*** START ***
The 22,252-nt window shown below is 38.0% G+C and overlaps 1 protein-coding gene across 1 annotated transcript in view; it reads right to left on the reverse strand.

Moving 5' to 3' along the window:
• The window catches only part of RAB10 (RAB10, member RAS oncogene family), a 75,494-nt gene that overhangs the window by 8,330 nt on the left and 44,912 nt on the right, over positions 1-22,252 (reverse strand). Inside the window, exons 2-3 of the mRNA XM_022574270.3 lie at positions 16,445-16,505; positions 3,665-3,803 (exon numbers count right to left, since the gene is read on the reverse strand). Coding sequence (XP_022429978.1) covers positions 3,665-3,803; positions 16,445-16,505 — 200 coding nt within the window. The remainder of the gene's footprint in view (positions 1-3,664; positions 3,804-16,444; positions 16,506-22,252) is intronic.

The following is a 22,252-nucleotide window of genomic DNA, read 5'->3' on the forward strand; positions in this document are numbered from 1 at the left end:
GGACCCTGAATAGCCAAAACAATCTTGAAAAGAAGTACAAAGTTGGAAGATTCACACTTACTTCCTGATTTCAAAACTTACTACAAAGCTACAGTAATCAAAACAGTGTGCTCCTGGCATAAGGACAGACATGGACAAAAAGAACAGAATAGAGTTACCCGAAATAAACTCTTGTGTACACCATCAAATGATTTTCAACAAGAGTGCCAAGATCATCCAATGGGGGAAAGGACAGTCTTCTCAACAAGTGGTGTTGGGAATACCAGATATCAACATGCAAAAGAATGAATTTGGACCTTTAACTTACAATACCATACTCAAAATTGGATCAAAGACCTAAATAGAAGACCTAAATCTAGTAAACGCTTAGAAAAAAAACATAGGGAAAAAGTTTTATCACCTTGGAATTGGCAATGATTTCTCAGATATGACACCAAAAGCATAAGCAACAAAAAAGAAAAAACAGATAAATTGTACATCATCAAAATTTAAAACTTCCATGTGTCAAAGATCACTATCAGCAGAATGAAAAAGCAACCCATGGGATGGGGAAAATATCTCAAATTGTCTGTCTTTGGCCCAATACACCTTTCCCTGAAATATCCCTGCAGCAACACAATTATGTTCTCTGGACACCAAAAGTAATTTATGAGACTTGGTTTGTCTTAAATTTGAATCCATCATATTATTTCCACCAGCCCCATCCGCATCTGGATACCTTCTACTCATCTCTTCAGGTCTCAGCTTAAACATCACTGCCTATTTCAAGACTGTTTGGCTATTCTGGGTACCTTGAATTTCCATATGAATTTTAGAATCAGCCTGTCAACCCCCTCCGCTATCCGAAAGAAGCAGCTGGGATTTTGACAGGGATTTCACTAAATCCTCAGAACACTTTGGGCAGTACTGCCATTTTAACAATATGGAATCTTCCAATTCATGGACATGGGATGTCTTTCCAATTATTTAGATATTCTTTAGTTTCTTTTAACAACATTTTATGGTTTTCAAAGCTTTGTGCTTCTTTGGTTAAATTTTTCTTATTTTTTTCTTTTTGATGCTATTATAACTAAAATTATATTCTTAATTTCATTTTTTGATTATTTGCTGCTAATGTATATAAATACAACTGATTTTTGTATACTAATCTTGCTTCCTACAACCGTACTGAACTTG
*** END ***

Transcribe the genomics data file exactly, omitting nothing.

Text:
The 22,252-nt window shown below is 38.0% G+C and overlaps 1 protein-coding gene across 1 annotated transcript in view; it reads right to left on the reverse strand.

Moving 5' to 3' along the window:
• The window catches only part of RAB10 (RAB10, member RAS oncogene family), a 75,494-nt gene that overhangs the window by 8,330 nt on the left and 44,912 nt on the right, over positions 1-22,252 (reverse strand). Inside the window, exons 2-3 of the mRNA XM_022574270.3 lie at positions 16,445-16,505; positions 3,665-3,803 (exon numbers count right to left, since the gene is read on the reverse strand). Coding sequence (XP_022429978.1) covers positions 3,665-3,803; positions 16,445-16,505 — 200 coding nt within the window. The remainder of the gene's footprint in view (positions 1-3,664; positions 3,804-16,444; positions 16,506-22,252) is intronic.

The following is a 22,252-nucleotide window of genomic DNA, read 5'->3' on the forward strand; positions in this document are numbered from 1 at the left end:
GGACCCTGAATAGCCAAAACAATCTTGAAAAGAAGTACAAAGTTGGAAGATTCACACTTACTTCCTGATTTCAAAACTTACTACAAAGCTACAGTAATCAAAACAGTGTGCTCCTGGCATAAGGACAGACATGGACAAAAAGAACAGAATAGAGTTACCCGAAATAAACTCTTGTGTACACCATCAAATGATTTTCAACAAGAGTGCCAAGATCATCCAATGGGGGAAAGGACAGTCTTCTCAACAAGTGGTGTTGGGAATACCAGATATCAACATGCAAAAGAATGAATTTGGACCTTTAACTTACAATACCATACTCAAAATTGGATCAAAGACCTAAATAGAAGACCTAAATCTAGTAAACGCTTAGAAAAAAAACATAGGGAAAAAGTTTTATCACCTTGGAATTGGCAATGATTTCTCAGATATGACACCAAAAGCATAAGCAACAAAAAAGAAAAAACAGATAAATTGTACATCATCAAAATTTAAAACTTCCATGTGTCAAAGATCACTATCAGCAGAATGAAAAAGCAACCCATGGGATGGGGAAAATATCTCAAATTGTCTGTCTTTGGCCCAATACACCTTTCCCTGAAATATCCCTGCAGCAACACAATTATGTTCTCTGGACACCAAAAGTAATTTATGAGACTTGGTTTGTCTTAAATTTGAATCCATCATATTATTTCCACCAGCCCCATCCGCATCTGGATACCTTCTACTCATCTCTTCAGGTCTCAGCTTAAACATCACTGCCTATTTCAAGACTGTTTGGCTATTCTGGGTACCTTGAATTTCCATATGAATTTTAGAATCAGCCTGTCAACCCCCTCCGCTATCCGAAAGAAGCAGCTGGGATTTTGACAGGGATTTCACTAAATCCTCAGAACACTTTGGGCAGTACTGCCATTTTAACAATATGGAATCTTCCAATTCATGGACATGGGATGTCTTTCCAATTATTTAGATATTCTTTAGTTTCTTTTAACAACATTTTATGGTTTTCAAAGCTTTGTGCTTCTTTGGTTAAATTTTTCTTATTTTTTTCTTTTTGATGCTATTATAACTAAAATTATATTCTTAATTTCATTTTTTGATTATTTGCTGCTAATGTATATAAATACAACTGATTTTTGTATACTAATCTTGCTTCCTACAACCGTACTGAACTTG